Bamboo & Charcoal @ Motomachi Shokudo

After hearing about Hokkaido Ramen Santouka for the longest time, I decided that I would finally make the trip downtown to have lunch there.  Unfortunately, my brain wasn't really thinking and I totally forgot that the Pride Parade was the exact same day.  Not only did this mean that I had to walk all the way down to Bidwell Street, but I ended up being blocked off at Thurlow and had to walk back up to Granville.  So I walked down Georgia instead, and I could get all the way down to Denman, but couldn't cross the street because of the parade.  It was kind of frustrating and disappointing. 

After all that effort and walking, we still wanted our ramen, so we opted for Motomachi Shokudo, which is by Kintaro's.  My mother hasn't been here before and I didn't feel like melting in Kintaro's or waiting in the longer line, so we opted for this one.  We ended up waiting around thirty minutes or so. 

The interior of Motomachi is definitely fancier than that of Kintaro's, but the meal overall does cost a bit more.  Like its neighbour, it's not very big.  There are only two small tables, one big common table, and a few spots at the bar.

My mother ordered the shio ramen ($8.95).  The soup was clearer and milder than the miso I had ordered.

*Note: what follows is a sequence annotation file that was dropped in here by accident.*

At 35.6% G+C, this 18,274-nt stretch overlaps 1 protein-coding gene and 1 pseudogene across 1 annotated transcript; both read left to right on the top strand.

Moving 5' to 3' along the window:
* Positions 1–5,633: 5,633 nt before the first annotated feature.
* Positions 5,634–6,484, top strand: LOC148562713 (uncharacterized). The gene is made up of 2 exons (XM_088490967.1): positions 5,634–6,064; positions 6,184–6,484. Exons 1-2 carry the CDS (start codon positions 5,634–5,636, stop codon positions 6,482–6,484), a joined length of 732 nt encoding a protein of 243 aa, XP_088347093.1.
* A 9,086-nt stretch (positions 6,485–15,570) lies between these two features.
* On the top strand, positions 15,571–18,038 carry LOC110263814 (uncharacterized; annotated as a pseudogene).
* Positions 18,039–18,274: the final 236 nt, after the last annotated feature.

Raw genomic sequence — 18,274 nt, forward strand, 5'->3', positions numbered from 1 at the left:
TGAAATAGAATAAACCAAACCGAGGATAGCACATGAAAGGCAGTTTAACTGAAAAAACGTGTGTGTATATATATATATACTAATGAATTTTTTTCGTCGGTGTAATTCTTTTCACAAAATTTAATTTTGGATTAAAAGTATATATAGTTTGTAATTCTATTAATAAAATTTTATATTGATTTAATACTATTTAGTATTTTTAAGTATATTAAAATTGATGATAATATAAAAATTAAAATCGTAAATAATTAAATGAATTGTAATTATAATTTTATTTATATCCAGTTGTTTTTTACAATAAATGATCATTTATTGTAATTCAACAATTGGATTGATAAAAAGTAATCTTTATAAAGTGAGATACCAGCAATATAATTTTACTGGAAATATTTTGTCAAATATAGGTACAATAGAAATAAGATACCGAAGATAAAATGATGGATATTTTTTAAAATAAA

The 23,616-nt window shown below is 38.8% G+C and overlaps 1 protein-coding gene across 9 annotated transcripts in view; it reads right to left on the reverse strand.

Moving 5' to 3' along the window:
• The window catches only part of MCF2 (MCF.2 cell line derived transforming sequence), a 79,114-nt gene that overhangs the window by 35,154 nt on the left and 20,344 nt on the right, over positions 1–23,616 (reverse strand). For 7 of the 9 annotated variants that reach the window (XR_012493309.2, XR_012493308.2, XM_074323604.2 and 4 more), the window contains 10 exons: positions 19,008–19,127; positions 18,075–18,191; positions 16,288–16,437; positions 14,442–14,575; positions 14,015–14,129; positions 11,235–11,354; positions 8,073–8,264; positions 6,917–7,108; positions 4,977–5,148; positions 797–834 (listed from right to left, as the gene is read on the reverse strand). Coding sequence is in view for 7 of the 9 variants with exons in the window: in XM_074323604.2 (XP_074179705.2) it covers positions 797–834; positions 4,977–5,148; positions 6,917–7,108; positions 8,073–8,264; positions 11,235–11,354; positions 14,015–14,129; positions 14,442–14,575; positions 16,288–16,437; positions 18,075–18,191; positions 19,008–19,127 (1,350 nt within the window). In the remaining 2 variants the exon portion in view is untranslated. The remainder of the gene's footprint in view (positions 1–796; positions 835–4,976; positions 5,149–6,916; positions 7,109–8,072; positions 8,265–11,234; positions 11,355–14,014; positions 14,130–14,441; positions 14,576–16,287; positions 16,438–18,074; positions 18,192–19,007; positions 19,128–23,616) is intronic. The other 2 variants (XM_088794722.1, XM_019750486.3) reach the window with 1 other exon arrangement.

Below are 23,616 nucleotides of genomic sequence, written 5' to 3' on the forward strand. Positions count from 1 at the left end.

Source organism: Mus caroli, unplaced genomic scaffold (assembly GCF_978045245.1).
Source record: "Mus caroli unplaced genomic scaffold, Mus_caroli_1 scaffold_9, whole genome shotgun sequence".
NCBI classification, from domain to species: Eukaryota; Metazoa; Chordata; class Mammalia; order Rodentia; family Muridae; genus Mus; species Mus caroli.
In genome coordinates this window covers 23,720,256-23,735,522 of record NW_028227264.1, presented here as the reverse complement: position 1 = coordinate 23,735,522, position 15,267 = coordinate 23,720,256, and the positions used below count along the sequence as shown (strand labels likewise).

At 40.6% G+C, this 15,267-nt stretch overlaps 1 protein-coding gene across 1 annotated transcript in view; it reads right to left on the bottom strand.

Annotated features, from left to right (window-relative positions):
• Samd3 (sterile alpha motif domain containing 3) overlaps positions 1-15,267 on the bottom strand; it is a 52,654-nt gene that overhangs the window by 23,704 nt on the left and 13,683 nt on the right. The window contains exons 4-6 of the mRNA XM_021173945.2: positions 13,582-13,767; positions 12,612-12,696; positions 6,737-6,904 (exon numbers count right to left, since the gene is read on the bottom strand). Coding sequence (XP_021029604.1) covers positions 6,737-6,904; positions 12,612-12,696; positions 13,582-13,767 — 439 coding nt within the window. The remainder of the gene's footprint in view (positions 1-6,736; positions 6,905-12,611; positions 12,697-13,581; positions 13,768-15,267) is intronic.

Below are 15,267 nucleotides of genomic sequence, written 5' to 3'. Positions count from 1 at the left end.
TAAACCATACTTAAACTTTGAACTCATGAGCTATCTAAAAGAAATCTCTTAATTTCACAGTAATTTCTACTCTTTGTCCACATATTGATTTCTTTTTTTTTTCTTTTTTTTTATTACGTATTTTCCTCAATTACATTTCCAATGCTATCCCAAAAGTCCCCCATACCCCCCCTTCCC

I ordered the bamboo charcoal new generation miso ramen ($9.75).  I have tried this before, but I didn't really remember how it was like.  Bamboo charcoal, which is actually bamboo burned inside an oven at upwards of 1000'C, is known to remove impurities.  This soup was much richer and saltier than the shio ramen, but it didn't really have that strong of a miso taste.  The bamboo charcoal didn't seem to have any impact on the flavour.  

I liked the spring onions because it was very finely julienned.  The onsen-egg was absolutely delightful and perfect, with it's gel-like yolk.  I kind of regretted eating it all in the beginning.  The noodles themselves were pretty chewy yet firm, which I liked.

In comparison to Kintaro's, there is only one slice of pork chashu, albeit much bigger in size.  This one didn't have as much fat as the fatty one from Kintaro's and hence wasn't as soft.  Instead, it was a little bit tough.

I'm not a huge fan of Motomachi and it's not exactly cheap for a bowl of ramen.  It probably won't be enough for someone with a larger appetite either.  The quality of the noodles were quite good overall.

Motomachi Shokudo 元町食堂
740 Denman St
Vancouver, BC
(604) 609-0310
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Another trendy, overpriced ramen shop or someplace worth visiting?

@Peter: It's really not that special -- you could probably skip out on this one. I'm still interested in Hokkaido Ramen Santouka though, I've heard too many great things about it!

Try Nan Chuu, the chef from G-men is there now!

The bamboo charcoal seems interesting but I doubt 1 piece of cha siu will satisfy me.
I like the broth from Hokkaido but it's pricier than Motomachi and portions like this place, isn't going to fill someone up if they have a large appetite.
This reminds me, I want to check out Ramen Jinya!

@Gloria: The bamboo charcoal really didn't have any special taste to it, I think. I heard the noodles itself at Hokkaido weren't that great though.
Ooh I want to try that place too! Actually there are a lot of ramen places on my wishlist

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